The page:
Meeting News

AMBER: Patiromer enables persistent spironolactone treatment in patients with hypertension, CKD

Bryan Williams

PHILADELPHIA — Concomitant use of the potassium binder patiromer enabled more patients with resistant hypertension and advanced chronic kidney disease to continue treatment with spironolactone, with less hyperkalemia, according to new data from the AMBER trial presented at the Heart Failure Society of America Scientific Meeting.

In the phase 2, randomized, double-blind, placebo-controlled trial, 295 patients with resistant hypertension and advanced CKD were randomly assigned receive placebo or patiromer 8.4 g once daily (Veltassa, Relypsa) in addition to open-label spironolactone, started at 25 mg once daily, and baseline BP medications.

At 12 weeks, the proportion of patients on spironolactone was 66% in the placebo group compared with 86% in the patiromer group (between-group difference, 19.5%; 95% CI, 10-29; P < .0001).

“This enablement was accompanied by a lower proportion of hyperkalemia and fewer discontinuations of spironolactone because of hyperkalemia, as well as a delay in the time to hyperkalemia in patients treated with patiromer,” the researchers wrote in The Lancet.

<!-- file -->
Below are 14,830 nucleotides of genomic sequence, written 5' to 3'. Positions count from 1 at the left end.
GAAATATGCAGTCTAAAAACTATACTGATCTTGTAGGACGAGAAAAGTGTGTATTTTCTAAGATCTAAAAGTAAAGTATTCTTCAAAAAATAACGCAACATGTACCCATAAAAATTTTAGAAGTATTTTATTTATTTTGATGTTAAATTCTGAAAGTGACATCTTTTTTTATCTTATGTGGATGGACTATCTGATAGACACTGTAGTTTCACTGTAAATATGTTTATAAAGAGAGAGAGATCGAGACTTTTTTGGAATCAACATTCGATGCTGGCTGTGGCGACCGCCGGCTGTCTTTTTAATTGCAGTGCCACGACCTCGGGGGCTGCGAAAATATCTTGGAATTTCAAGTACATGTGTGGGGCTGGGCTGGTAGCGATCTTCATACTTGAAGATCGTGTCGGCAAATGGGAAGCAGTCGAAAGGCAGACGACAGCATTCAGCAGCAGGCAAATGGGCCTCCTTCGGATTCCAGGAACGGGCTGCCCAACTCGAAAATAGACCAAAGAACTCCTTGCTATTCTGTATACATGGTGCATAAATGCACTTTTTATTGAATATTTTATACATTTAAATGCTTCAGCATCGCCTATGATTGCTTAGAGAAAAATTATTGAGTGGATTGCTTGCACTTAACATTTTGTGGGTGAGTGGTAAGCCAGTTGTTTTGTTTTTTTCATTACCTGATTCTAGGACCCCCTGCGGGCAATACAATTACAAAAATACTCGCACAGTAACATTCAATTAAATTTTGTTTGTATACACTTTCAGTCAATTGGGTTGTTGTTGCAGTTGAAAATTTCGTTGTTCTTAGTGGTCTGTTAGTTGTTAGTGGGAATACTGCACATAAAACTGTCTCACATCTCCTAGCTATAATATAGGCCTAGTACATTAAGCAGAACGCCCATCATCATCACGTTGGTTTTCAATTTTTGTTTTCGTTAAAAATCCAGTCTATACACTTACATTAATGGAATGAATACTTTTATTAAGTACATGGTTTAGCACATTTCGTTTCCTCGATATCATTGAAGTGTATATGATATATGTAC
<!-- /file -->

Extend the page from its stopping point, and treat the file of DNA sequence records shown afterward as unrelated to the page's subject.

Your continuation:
Discussing the findings with Healio, Bryan Williams, MD, FRCP, FESC, FAHA, chair of medicine and professor at University College London Institute of Cardiovascular Sciences, said “using the potassium-binding polymer enables the use of spironolactone in patients in whom it wouldn’t otherwise be possible to use spironolactone, because it reduces the likelihood that they’re going to develop hyperkalemia.”

Further, Williams, said, “the fascinating thing in this study is that hyperkalemia occurred in about two-thirds of the placebo group, and this was reduced by almost half by using patiromer. [The hyperkalemia] doesn’t go away completely, but [the addition of patriomer] reduces the risk, and therefor enables you to use a highly effective drug more commonly in a high-risk population.”

In other results, systolic automated BP was significantly reduced in both groups from baseline to 12 weeks: mean change, 10.8 mm Hg in the placebo group vs. 11.7 mm Hg in the patiromer group. The BP reductions observed in this study were similar to those in the PATHWAY-2 trial. In an exploratory analysis of patients who discontinued spironolactone before 12 weeks, the researchers observed a “rebound increase” in BP in 2 weeks.

“We found that patients could be given spironolactone to reduce their blood pressure effectively with resistant hypertension in patients with advanced chronic kidney disease,” Williams told Healio.

Adverse events occurred in 53% of the placebo group vs. 56% of the patiromer group and were generally mild to moderate in severity.